The Government recognises that for some services Australia still relies on manual processes, which can lead to inefficiencies, inconsistencies, and occasional errors or transactional back‑logs. We are aware that other countries have achieved significant cost savings by adopting new technologies, such as electronic payment systems, and we are committed to understanding how such improvements could benefit Australia.

The Government is excited by the potential for FinTech to provide enhancements to current systems, by contributing to higher user satisfaction, transparency and accountability, reduced administrative burdens and gains in efficiency.

Cyber security

Strong cyber security is essential to allow individuals and businesses to take advantage of the economic possibilities of the digital world. To create opportunities for businesses in the rapidly growing cyber security sector, we’re providing $30 million through to 2019–20 to establish a new industry‑led Cyber Security Growth Centre to grow and strengthen Australia’s cyber security industry.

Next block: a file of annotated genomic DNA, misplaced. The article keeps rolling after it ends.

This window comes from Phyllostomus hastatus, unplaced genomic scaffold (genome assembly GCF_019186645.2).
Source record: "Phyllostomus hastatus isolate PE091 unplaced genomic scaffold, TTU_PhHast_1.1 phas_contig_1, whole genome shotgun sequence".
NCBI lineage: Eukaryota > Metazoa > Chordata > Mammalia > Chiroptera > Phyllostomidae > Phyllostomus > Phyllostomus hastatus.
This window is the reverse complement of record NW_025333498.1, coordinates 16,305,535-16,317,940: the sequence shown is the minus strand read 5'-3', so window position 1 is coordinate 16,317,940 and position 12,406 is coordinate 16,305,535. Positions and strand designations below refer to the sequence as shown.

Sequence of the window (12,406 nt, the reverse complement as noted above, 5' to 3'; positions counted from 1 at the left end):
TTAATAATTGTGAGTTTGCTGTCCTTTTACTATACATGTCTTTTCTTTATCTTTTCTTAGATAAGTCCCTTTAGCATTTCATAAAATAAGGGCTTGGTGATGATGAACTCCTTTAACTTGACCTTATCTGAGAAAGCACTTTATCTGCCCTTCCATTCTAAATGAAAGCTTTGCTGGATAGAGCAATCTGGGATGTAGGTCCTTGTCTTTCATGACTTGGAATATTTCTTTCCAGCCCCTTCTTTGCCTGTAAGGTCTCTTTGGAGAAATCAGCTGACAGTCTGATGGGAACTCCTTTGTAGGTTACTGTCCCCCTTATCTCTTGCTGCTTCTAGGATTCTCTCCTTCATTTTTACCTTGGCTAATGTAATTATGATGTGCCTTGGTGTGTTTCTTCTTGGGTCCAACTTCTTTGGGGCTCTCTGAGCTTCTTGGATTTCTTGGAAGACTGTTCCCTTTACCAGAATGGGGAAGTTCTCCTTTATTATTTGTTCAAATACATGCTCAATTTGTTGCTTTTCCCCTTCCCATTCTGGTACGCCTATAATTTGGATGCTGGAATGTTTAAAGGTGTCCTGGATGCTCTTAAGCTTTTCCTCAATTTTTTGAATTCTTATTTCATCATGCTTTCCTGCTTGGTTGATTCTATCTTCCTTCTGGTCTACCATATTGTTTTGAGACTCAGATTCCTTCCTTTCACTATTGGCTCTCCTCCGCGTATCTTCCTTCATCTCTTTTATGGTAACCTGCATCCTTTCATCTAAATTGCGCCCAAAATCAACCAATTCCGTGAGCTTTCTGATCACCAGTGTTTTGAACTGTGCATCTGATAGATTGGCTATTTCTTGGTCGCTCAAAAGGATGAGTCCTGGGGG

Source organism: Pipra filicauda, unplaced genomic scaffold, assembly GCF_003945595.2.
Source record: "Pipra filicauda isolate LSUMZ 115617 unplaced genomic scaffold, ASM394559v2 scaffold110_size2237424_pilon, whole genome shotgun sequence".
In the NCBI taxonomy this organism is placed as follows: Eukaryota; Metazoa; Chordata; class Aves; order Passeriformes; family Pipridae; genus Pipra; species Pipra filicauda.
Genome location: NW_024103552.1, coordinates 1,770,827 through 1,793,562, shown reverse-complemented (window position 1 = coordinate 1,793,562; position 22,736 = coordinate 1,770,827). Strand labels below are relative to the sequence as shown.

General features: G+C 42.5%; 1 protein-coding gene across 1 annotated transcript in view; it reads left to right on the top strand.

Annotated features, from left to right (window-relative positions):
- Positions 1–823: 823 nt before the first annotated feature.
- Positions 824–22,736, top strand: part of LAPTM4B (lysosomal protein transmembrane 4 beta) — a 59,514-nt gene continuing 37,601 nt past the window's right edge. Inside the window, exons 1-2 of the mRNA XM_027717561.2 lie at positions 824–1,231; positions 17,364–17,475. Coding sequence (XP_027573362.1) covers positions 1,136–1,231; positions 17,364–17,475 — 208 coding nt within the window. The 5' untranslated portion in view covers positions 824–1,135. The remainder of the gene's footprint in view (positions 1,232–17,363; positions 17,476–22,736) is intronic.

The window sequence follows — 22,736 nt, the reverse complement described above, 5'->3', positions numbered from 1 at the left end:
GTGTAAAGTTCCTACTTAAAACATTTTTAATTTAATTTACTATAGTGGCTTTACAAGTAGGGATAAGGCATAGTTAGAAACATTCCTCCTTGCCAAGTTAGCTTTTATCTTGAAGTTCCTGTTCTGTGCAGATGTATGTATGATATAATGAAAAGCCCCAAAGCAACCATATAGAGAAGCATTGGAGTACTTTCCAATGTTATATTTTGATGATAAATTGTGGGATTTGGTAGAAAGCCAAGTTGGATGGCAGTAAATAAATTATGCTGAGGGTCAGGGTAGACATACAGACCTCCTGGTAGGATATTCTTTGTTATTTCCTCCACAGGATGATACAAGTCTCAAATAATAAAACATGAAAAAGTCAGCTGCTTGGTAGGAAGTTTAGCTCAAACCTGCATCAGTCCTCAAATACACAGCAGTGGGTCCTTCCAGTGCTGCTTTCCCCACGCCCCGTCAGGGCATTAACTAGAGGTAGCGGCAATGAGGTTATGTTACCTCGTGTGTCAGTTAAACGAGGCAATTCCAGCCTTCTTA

The Cyber Security Growth Centre will facilitate improved engagement between research and business, improved access to global supply chains and international markets, improved management and workforce skills, and regulatory reform.

The global cyber security market is currently worth more than US$71 billion and is growing at around eight per cent a year. A Cyber Security Growth Centre will ensure that Australia is a global industry leader, able to export products and services in the global marketplace while helping Australian businesses and governments to address the growing threat of cyber‑crime.